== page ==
Biofilms, surface-bound communities of microbes, are economically and medically important due to their pathogenic and obstructive properties. Among the numerous strategies to prevent bacterial adhesion and subsequent biofilm formation, surface topography was recently proposed as a highly nonspecific method that does not rely on small-molecule antibacterial compounds, which promote resistance. Here, we provide a detailed investigation of how the introduction of submicrometer crevices to a surface affects attachment of Escherichia coli. These crevices reduce substrate surface area available to the cell body but increase overall surface area. We have found that, during the first 2 h, adhesion to topographic surfaces is significantly reduced compared with flat controls, but this behavior abruptly reverses to significantly increased adhesion at longer exposures. We show that this reversal coincides with bacterially induced wetting transitions and that flagellar filaments aid in adhesion to these wetted topographic surfaces. We demonstrate that flagella are able to reach into crevices, access additional surface area, and produce a dense, fibrous network. Mutants lacking flagella show comparatively reduced adhesion. By varying substrate crevice sizes, we determine the conditions under which having flagella is most advantageous for adhesion. These findings strongly indicate that, in addition to their role in swimming motility, flagella are involved in attachment and can furthermore act as structural elements, enabling bacteria to overcome unfavorable surface topographies. This work contributes insights for the future design of antifouling surfaces and for improved understanding of bacterial behavior in native, structured environments.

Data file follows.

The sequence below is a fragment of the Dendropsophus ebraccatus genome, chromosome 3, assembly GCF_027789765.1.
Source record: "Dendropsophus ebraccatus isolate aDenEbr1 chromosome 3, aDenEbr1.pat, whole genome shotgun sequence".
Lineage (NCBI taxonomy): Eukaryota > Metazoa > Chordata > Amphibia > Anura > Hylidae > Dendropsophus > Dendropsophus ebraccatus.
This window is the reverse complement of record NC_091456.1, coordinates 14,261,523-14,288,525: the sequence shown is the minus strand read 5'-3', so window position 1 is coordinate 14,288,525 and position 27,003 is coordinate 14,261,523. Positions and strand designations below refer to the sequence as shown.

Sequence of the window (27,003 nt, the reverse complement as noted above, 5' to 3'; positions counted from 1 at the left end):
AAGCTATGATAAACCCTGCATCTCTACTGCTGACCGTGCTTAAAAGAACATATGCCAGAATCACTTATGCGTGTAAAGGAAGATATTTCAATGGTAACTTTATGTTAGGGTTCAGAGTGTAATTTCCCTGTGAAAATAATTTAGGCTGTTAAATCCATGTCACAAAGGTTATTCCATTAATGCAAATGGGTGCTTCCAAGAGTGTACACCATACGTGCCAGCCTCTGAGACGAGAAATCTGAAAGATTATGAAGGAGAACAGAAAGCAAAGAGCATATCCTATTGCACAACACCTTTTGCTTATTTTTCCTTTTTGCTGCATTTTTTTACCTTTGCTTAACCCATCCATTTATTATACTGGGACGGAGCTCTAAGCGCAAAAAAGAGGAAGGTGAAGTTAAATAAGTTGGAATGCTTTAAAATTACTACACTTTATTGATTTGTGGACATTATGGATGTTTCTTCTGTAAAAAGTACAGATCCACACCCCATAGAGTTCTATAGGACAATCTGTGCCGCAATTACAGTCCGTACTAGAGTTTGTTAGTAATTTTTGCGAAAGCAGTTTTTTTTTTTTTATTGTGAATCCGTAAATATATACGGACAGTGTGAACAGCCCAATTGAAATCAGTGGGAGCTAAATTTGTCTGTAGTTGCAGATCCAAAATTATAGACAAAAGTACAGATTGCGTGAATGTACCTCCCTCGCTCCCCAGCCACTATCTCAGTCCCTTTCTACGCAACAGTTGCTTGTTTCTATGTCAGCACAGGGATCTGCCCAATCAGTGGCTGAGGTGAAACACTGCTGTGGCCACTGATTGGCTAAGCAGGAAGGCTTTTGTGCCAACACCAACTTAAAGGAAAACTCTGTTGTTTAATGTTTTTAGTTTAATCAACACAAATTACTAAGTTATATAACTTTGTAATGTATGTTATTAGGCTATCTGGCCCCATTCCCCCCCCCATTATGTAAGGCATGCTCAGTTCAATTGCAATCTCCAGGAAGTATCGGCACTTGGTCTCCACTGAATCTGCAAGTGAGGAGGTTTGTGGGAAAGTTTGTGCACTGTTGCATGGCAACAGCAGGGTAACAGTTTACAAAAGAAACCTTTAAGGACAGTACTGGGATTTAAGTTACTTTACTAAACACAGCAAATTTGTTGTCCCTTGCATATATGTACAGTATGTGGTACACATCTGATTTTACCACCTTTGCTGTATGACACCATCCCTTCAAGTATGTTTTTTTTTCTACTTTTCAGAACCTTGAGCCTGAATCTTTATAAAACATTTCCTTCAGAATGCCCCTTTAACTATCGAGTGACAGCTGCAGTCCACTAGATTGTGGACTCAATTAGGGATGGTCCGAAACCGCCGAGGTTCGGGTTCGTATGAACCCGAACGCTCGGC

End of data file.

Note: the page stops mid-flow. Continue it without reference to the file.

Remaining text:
We thank Karen Fahrner for helpful discussions about flagella and bacterial swimming behavior, and Michael Bucaro and Wendong Wang for helpful experimental discussions. This work was par- tially funded by the Office of Naval Research under the award N00014-11-1- 0641 and by the BASF Advanced Research Initiative at Harvard University. R.S.F. is supported by the National Science Foundation (NSF) Graduate Research Fellowship Program. Part of this work was carried out through the use of the Massachusetts Institute of Technology’s Microsystems Technology Laboratories and the Center for Nanoscale Systems at Harvard University, a member of the National Nanotechnology Infrastructure Network, sup- ported by the NSF under Award ECS-0335765.